Since this is the companion legislation in the U.S. House of Representatives to S 980, the HDMA is the latest to employ misdirection regarding the intent of the legislation—intent which we have verified with well-placed sources in Washington that S 980 is not associated in any way with the question of ‘reimporation’ of prescription medicines and their availability to U.S. citizens.

Need proof? Consider this explanation of the intent of the proposed legislation included in a release from Congressman Smith's office:

"The Ryan Haight Online Pharmacy Consumer Protection Act of 2008 is a companion to legislation introduced in the Senate by Sen. Dianne Feinstein (D-Calif.). The legislation is designed to stop Internet pharmacies that sell controlled substances without a valid prescription."

It is a matter of record that pharmacies such as those who are members of the Canadian International Pharmacy Association doing mail order business over the Internet do not sell controlled substances,and, that they sell no medicine without a proper prescription from a physician.

It is time to truly distinguish between the healthcare benefits provided to Americans by legitimate, licensed pharmacies from outside the U.S. and ‘Bad Meds.’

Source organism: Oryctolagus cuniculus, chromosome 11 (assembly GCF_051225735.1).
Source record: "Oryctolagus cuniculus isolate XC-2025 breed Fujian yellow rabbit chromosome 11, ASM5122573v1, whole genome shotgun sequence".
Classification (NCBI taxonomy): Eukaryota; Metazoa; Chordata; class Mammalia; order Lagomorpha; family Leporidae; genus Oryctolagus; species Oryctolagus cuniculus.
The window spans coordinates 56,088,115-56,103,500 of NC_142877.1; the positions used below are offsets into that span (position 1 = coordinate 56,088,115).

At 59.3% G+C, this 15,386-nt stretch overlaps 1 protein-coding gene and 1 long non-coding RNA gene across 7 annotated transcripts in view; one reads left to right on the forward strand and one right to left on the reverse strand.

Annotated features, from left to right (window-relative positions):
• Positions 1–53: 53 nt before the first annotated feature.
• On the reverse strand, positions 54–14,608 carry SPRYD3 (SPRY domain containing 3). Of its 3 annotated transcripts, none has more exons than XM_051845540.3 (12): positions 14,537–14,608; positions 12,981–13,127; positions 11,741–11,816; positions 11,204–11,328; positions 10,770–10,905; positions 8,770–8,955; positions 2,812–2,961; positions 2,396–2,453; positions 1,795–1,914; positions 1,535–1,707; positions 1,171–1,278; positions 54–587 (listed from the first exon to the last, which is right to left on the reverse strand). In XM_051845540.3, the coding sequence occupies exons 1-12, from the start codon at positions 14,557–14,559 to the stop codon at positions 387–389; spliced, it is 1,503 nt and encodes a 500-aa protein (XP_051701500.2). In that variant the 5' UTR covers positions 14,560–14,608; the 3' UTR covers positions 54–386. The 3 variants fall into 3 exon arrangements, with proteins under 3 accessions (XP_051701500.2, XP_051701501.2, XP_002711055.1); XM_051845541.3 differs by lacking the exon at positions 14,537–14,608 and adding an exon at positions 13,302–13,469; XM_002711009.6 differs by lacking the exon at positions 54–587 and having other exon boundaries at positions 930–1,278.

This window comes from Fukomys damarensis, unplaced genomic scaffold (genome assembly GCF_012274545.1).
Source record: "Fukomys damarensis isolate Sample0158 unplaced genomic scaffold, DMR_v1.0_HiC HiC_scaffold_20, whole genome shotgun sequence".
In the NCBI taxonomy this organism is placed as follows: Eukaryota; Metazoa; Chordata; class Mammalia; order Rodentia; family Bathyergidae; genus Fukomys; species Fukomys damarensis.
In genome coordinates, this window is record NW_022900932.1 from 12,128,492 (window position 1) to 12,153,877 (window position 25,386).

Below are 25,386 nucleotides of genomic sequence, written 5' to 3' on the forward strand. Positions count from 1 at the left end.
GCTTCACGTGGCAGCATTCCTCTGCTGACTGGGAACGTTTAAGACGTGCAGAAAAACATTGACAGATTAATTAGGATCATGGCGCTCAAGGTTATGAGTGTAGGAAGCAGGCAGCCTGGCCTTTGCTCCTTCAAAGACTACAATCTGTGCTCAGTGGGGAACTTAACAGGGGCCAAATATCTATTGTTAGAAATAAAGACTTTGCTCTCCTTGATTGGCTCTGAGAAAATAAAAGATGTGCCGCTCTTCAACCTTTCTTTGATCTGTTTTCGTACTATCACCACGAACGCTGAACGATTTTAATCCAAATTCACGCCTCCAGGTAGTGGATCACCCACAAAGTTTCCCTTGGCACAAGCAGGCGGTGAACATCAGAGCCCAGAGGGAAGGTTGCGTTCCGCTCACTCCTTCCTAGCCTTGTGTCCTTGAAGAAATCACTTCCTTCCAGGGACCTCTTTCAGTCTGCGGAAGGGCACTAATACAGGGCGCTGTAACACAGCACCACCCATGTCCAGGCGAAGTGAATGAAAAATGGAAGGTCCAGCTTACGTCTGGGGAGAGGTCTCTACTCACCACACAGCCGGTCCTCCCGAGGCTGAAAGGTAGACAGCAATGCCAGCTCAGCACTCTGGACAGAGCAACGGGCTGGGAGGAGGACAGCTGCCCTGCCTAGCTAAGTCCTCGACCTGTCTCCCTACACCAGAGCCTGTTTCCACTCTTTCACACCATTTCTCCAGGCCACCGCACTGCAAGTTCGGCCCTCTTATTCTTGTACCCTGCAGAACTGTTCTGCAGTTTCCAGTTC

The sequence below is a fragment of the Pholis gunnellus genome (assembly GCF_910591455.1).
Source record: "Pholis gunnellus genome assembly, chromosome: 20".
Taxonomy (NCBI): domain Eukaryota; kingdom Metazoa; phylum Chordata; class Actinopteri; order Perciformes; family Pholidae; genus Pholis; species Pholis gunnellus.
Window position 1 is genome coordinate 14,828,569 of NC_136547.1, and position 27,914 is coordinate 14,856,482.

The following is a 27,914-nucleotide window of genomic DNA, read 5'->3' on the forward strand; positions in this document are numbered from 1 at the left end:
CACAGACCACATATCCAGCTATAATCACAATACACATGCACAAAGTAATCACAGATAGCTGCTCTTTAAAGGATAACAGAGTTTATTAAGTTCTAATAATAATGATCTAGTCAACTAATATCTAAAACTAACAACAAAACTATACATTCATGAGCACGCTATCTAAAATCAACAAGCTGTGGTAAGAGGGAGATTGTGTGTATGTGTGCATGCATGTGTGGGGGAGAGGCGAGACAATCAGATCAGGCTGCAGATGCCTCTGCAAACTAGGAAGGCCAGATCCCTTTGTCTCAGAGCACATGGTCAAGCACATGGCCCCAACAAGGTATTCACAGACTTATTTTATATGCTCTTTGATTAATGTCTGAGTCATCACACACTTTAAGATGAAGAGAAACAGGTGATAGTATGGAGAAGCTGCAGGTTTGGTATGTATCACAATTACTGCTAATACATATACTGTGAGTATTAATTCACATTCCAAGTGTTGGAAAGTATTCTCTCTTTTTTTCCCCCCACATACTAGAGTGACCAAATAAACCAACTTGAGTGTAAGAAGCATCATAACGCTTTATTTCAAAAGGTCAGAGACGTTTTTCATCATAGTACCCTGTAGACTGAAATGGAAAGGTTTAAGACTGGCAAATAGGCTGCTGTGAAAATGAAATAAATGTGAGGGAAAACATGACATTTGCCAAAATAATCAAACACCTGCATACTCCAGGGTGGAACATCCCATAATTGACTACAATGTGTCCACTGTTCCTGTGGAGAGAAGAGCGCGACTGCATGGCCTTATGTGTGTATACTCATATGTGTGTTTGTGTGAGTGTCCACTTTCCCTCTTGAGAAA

And, it is time for pharma and its allies to stop attempting to confuse the American public by incorrectly associating the tragedy of Ryan Haight to legitimate, licensed pharmacies that are practicing the highest standards of healthcare professionalism.

Wednesday, July 23, 2008

Patients buying fewer Prescription Drugs

Posted by Daniel Hines,
Publisher, www.TodaysSeniorsNetwork.com

Proof of the failure of Medicare Part D and the growing number of all Americans not having access to the health benefits of prescription medicines has come forth in a Wall Street Journal story describing how more and more U.S. citizens are unable to afford prescription medicines.

While it is still too early to measure what the harmful effects of this upon Americans' health might be, it is only logical that many people will suffer poorer health. This should end once and for all the approach by many groups and organizations who attempt to divide debate and discussion about comprehensive health care reform into segments based upon the "pet issue" or that particular groups, organizations or policy-makers.

Such an approach virtually guarantees that without including defining how to make safe, affordable prescription medicines more widely available into discussions about healthcare, we are risking the health and well-being of a growing number of Americans. The growth in costs, the decline in consumption and the potential health effects make it imperative that true competition be introduced into the U.S. pharmaceutical market by allowing U.S citizens to exercise their freedom of choice and purchase safe, affordable medicines from identifiable legitimate pharmacies outside the U.S.